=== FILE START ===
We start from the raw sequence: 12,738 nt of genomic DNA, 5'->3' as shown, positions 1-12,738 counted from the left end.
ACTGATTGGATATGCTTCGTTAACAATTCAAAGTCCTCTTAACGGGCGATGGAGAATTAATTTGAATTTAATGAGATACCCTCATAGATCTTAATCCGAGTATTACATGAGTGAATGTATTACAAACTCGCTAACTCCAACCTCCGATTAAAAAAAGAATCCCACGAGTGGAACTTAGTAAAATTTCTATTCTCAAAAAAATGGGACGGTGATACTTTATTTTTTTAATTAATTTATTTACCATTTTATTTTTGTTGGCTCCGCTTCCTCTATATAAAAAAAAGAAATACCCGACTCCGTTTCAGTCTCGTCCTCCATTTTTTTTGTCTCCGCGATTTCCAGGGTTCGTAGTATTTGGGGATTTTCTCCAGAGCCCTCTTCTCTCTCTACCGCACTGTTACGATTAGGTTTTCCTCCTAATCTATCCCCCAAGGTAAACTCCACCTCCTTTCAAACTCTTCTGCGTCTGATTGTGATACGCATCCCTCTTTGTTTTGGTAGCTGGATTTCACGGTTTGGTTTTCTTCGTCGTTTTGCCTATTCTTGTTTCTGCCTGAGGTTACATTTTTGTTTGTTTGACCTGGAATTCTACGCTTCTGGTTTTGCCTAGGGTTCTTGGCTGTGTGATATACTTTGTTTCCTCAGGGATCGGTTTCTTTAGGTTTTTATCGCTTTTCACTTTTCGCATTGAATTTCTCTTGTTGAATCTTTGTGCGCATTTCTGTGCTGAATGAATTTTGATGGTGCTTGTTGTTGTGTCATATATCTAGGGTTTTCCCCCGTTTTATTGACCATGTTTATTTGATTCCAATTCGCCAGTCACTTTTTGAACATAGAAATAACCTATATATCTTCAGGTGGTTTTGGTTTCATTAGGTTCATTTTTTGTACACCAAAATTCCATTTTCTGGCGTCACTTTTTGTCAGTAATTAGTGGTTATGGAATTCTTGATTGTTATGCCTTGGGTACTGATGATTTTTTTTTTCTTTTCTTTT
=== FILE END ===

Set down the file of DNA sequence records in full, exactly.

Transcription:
We start from the raw sequence: 12,738 nt of genomic DNA, 5'->3' as shown, positions 1-12,738 counted from the left end.
ACTGATTGGATATGCTTCGTTAACAATTCAAAGTCCTCTTAACGGGCGATGGAGAATTAATTTGAATTTAATGAGATACCCTCATAGATCTTAATCCGAGTATTACATGAGTGAATGTATTACAAACTCGCTAACTCCAACCTCCGATTAAAAAAAGAATCCCACGAGTGGAACTTAGTAAAATTTCTATTCTCAAAAAAATGGGACGGTGATACTTTATTTTTTTAATTAATTTATTTACCATTTTATTTTTGTTGGCTCCGCTTCCTCTATATAAAAAAAAGAAATACCCGACTCCGTTTCAGTCTCGTCCTCCATTTTTTTTGTCTCCGCGATTTCCAGGGTTCGTAGTATTTGGGGATTTTCTCCAGAGCCCTCTTCTCTCTCTACCGCACTGTTACGATTAGGTTTTCCTCCTAATCTATCCCCCAAGGTAAACTCCACCTCCTTTCAAACTCTTCTGCGTCTGATTGTGATACGCATCCCTCTTTGTTTTGGTAGCTGGATTTCACGGTTTGGTTTTCTTCGTCGTTTTGCCTATTCTTGTTTCTGCCTGAGGTTACATTTTTGTTTGTTTGACCTGGAATTCTACGCTTCTGGTTTTGCCTAGGGTTCTTGGCTGTGTGATATACTTTGTTTCCTCAGGGATCGGTTTCTTTAGGTTTTTATCGCTTTTCACTTTTCGCATTGAATTTCTCTTGTTGAATCTTTGTGCGCATTTCTGTGCTGAATGAATTTTGATGGTGCTTGTTGTTGTGTCATATATCTAGGGTTTTCCCCCGTTTTATTGACCATGTTTATTTGATTCCAATTCGCCAGTCACTTTTTGAACATAGAAATAACCTATATATCTTCAGGTGGTTTTGGTTTCATTAGGTTCATTTTTTGTACACCAAAATTCCATTTTCTGGCGTCACTTTTTGTCAGTAATTAGTGGTTATGGAATTCTTGATTGTTATGCCTTGGGTACTGATGATTTTTTTTTTCTTTTCTTTT